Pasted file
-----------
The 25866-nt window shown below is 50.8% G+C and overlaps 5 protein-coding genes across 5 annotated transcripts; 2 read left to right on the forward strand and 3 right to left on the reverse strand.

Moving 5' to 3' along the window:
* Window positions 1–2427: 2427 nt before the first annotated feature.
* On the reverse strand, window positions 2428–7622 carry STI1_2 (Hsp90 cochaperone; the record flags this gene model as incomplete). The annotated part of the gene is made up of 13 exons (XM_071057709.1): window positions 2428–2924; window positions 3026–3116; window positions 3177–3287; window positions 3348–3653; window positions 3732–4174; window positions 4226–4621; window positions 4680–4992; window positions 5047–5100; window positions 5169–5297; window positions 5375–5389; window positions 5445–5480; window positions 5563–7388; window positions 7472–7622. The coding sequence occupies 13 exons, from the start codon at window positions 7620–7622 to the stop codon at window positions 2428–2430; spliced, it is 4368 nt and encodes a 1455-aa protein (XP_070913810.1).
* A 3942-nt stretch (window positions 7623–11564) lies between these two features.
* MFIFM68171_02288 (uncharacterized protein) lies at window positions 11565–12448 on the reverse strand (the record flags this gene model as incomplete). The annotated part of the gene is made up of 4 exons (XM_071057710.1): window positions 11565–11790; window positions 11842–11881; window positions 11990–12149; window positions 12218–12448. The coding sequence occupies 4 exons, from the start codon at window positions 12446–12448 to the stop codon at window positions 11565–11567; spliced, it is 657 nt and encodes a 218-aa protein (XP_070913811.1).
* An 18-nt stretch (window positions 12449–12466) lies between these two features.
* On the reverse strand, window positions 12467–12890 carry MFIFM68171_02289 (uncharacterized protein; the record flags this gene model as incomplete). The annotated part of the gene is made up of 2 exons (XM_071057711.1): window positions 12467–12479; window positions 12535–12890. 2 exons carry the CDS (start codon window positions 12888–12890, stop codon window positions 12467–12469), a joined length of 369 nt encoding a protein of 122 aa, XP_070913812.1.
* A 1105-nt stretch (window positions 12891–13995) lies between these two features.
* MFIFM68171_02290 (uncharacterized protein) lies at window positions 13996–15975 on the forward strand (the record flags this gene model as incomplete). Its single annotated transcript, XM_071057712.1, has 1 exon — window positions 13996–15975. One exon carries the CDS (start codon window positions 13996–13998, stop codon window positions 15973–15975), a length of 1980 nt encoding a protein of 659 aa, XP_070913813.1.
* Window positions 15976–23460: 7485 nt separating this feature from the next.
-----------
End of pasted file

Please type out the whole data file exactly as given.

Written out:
The 25866-nt window shown below is 50.8% G+C and overlaps 5 protein-coding genes across 5 annotated transcripts; 2 read left to right on the forward strand and 3 right to left on the reverse strand.

Moving 5' to 3' along the window:
* Window positions 1–2427: 2427 nt before the first annotated feature.
* On the reverse strand, window positions 2428–7622 carry STI1_2 (Hsp90 cochaperone; the record flags this gene model as incomplete). The annotated part of the gene is made up of 13 exons (XM_071057709.1): window positions 2428–2924; window positions 3026–3116; window positions 3177–3287; window positions 3348–3653; window positions 3732–4174; window positions 4226–4621; window positions 4680–4992; window positions 5047–5100; window positions 5169–5297; window positions 5375–5389; window positions 5445–5480; window positions 5563–7388; window positions 7472–7622. The coding sequence occupies 13 exons, from the start codon at window positions 7620–7622 to the stop codon at window positions 2428–2430; spliced, it is 4368 nt and encodes a 1455-aa protein (XP_070913810.1).
* A 3942-nt stretch (window positions 7623–11564) lies between these two features.
* MFIFM68171_02288 (uncharacterized protein) lies at window positions 11565–12448 on the reverse strand (the record flags this gene model as incomplete). The annotated part of the gene is made up of 4 exons (XM_071057710.1): window positions 11565–11790; window positions 11842–11881; window positions 11990–12149; window positions 12218–12448. The coding sequence occupies 4 exons, from the start codon at window positions 12446–12448 to the stop codon at window positions 11565–11567; spliced, it is 657 nt and encodes a 218-aa protein (XP_070913811.1).
* An 18-nt stretch (window positions 12449–12466) lies between these two features.
* On the reverse strand, window positions 12467–12890 carry MFIFM68171_02289 (uncharacterized protein; the record flags this gene model as incomplete). The annotated part of the gene is made up of 2 exons (XM_071057711.1): window positions 12467–12479; window positions 12535–12890. 2 exons carry the CDS (start codon window positions 12888–12890, stop codon window positions 12467–12469), a joined length of 369 nt encoding a protein of 122 aa, XP_070913812.1.
* A 1105-nt stretch (window positions 12891–13995) lies between these two features.
* MFIFM68171_02290 (uncharacterized protein) lies at window positions 13996–15975 on the forward strand (the record flags this gene model as incomplete). Its single annotated transcript, XM_071057712.1, has 1 exon — window positions 13996–15975. One exon carries the CDS (start codon window positions 13996–13998, stop codon window positions 15973–15975), a length of 1980 nt encoding a protein of 659 aa, XP_070913813.1.
* Window positions 15976–23460: 7485 nt separating this feature from the next.